With any re-release there is always the query from existing fans as to whether any of its facets give the necessary added value and interest. This package certainly does, it is very artfully and sympathetically designed by Paul Tippett with Brian Devoil, with Geoff Mann’s original brilliant and unique artwork featured significantly alongside some great photos (particularly Mann at his mike with a face contorted as he enacts Creepshow) and all the lyrics, overlying scans of Mann’s original handwritten words. There are also extensive and informative sleeve notes, with an additional edited extract from Michael Anthony’s Twelfth Night work, Words and Music. The band members (and Mann’s wife, Jane) themselves also contribute some fascinating comments about each song… and all of these additional features, along with the truly outstanding music, make this a package well worth acquiring.
There have been numerous other re-releases of much more famous artists, with associated eye-watering price levels, which many will find hard to resist. However, whether ‘Virgin’ or ‘Veteran’, when it comes to Twelfth Night this is a remarkable re-release of tremendous value, which adds to the story of this now legendary ‘almost made it’ band. 36 years since it was released, and still sounding fresh, incisive and exciting, this version of Fact and Fiction stands out as one of the best re-releases of any band in recent years. If you missed it first time then dive in as soon as possible, and even if you have known the original album well this is an absolutely essential re-release. Dedicated to the memory of Geoff Mann it’s a very fitting tribute to his art, sincerity and humility.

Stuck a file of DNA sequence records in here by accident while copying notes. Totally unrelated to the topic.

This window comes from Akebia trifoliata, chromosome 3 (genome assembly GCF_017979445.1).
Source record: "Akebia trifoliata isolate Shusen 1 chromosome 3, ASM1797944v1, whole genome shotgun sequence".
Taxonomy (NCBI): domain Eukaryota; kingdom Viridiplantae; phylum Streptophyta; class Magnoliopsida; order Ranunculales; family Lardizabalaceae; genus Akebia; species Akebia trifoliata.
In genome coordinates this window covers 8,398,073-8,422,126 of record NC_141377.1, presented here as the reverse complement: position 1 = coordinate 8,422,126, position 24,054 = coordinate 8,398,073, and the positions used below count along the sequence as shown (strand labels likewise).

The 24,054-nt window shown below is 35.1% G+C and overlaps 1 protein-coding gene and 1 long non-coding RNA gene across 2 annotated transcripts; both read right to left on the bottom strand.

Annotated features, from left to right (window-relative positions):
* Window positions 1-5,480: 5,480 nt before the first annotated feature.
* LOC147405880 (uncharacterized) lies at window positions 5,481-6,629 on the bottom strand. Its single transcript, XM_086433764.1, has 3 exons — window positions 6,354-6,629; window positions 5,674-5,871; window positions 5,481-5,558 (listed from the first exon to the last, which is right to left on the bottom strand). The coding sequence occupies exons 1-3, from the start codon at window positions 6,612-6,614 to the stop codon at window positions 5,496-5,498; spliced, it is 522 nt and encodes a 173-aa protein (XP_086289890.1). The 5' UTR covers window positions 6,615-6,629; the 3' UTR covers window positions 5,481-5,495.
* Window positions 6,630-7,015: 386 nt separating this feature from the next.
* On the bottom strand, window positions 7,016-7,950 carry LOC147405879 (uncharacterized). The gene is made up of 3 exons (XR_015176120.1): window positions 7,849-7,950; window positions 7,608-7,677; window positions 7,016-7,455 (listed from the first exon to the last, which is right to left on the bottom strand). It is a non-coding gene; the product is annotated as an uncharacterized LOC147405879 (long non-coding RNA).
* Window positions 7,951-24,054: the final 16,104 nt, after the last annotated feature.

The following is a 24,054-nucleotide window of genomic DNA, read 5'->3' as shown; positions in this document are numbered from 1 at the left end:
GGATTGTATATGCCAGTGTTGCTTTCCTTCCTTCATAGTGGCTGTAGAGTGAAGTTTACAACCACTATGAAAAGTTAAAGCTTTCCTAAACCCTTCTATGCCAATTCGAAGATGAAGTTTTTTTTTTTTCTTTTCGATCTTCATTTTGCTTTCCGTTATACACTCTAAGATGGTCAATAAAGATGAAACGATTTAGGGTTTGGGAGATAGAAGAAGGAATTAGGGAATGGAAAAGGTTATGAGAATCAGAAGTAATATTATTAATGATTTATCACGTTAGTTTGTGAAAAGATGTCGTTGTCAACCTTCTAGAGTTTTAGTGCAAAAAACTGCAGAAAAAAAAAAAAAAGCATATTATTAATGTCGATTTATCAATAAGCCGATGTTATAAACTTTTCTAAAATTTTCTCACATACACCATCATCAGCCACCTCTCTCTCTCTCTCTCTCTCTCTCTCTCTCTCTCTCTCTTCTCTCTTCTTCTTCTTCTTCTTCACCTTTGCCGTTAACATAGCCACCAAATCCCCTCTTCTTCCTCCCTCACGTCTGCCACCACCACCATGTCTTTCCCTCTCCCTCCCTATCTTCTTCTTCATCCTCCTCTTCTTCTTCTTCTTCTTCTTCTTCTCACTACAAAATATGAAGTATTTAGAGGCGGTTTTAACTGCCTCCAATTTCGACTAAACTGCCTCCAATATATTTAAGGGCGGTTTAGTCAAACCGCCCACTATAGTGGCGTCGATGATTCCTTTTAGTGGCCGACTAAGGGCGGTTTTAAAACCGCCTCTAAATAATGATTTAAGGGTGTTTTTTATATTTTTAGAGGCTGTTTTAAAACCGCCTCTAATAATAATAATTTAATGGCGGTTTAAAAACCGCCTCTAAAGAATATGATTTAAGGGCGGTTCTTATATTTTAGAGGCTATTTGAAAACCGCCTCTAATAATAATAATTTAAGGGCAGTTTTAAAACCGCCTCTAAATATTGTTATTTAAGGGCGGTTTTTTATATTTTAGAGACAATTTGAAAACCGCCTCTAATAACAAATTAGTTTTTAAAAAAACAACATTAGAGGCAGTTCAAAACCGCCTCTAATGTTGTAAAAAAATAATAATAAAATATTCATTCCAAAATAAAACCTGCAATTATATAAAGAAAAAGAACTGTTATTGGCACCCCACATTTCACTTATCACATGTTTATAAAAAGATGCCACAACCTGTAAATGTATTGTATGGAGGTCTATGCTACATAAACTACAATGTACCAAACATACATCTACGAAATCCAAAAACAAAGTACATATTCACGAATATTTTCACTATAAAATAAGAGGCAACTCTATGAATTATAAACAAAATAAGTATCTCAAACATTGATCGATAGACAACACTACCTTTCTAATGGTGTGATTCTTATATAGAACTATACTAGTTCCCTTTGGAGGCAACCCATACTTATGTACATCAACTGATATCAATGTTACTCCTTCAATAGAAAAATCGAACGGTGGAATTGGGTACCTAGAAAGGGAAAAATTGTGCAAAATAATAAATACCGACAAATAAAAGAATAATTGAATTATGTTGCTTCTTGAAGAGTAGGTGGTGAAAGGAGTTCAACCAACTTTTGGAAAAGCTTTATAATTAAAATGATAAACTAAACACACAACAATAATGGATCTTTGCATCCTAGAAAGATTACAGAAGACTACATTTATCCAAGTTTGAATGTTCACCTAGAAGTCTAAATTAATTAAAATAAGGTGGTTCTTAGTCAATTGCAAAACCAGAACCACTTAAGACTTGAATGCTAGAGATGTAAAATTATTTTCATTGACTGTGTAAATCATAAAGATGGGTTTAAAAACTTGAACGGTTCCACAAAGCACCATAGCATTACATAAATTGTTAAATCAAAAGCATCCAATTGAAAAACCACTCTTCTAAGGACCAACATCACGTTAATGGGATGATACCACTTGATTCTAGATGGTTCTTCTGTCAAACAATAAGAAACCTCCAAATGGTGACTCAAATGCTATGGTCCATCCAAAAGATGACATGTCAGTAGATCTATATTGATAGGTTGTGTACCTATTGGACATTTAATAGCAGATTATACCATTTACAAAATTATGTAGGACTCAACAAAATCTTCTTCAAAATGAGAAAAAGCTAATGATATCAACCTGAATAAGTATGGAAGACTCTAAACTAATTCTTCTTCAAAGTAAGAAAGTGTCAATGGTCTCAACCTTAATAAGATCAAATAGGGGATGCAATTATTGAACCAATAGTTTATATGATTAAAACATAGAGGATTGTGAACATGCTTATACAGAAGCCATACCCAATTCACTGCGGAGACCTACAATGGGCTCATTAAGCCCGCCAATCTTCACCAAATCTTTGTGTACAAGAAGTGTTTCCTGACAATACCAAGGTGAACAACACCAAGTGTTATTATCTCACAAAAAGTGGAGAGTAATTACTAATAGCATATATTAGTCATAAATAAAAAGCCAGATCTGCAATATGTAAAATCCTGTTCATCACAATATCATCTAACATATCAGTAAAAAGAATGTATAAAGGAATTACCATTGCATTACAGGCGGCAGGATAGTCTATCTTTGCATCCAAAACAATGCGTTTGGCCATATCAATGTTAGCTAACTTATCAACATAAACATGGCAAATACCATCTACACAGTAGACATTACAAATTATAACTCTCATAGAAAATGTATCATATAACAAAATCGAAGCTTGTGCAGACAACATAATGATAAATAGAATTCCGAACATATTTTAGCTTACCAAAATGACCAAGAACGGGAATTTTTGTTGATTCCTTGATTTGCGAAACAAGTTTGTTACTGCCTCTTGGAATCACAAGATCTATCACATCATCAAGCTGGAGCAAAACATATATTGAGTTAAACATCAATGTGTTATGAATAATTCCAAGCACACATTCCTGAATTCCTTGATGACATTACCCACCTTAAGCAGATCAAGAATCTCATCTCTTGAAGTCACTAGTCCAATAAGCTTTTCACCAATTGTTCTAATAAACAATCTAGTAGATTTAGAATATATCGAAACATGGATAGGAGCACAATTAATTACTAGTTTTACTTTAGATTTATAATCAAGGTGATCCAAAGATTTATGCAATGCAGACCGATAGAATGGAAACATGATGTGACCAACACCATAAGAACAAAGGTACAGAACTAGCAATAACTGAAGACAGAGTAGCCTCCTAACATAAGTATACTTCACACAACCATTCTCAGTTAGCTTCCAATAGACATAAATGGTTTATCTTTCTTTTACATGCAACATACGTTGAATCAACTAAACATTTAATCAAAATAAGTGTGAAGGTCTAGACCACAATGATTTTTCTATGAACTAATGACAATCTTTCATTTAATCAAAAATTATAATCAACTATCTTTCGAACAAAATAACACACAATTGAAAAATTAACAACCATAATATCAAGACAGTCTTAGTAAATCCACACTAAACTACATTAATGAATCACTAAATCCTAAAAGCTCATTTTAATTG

[You can read Leo Trimming’s interview with Twelfth Night drummer Brian Devoil HERE.]
CD 1 – Studio Album (Revolution Studios, Cheadle Hulme, Stockport, Summer 1982)
01. We Are Sane (10:23)
02. Human Being (7:48)
03. This City (4:02)
04. World Without End (1:51)
05. Fact and Fiction (3:59)
06. The Poet Sniffs a Flower (3:50)
07. Creepshow (11:50)
08. Love Song (5:41)
~ additional tracks
09. Being Human (3:46)
10. Paradise Locked (0:24)
11. East of Eden (3:24)
12. Eleanor Rigby (3:22)
Time – 60:20
CD 2 – Live: 1983-2012
01. We Are Sane (11:54) [Marquee, London, 5th November 1983]
02. Human Being (8:09) [Marquee, London, 9th March 1984]
03. This City (3:57) [Montgomery Hall, Wath-upon-Dearne, 28th May 2010]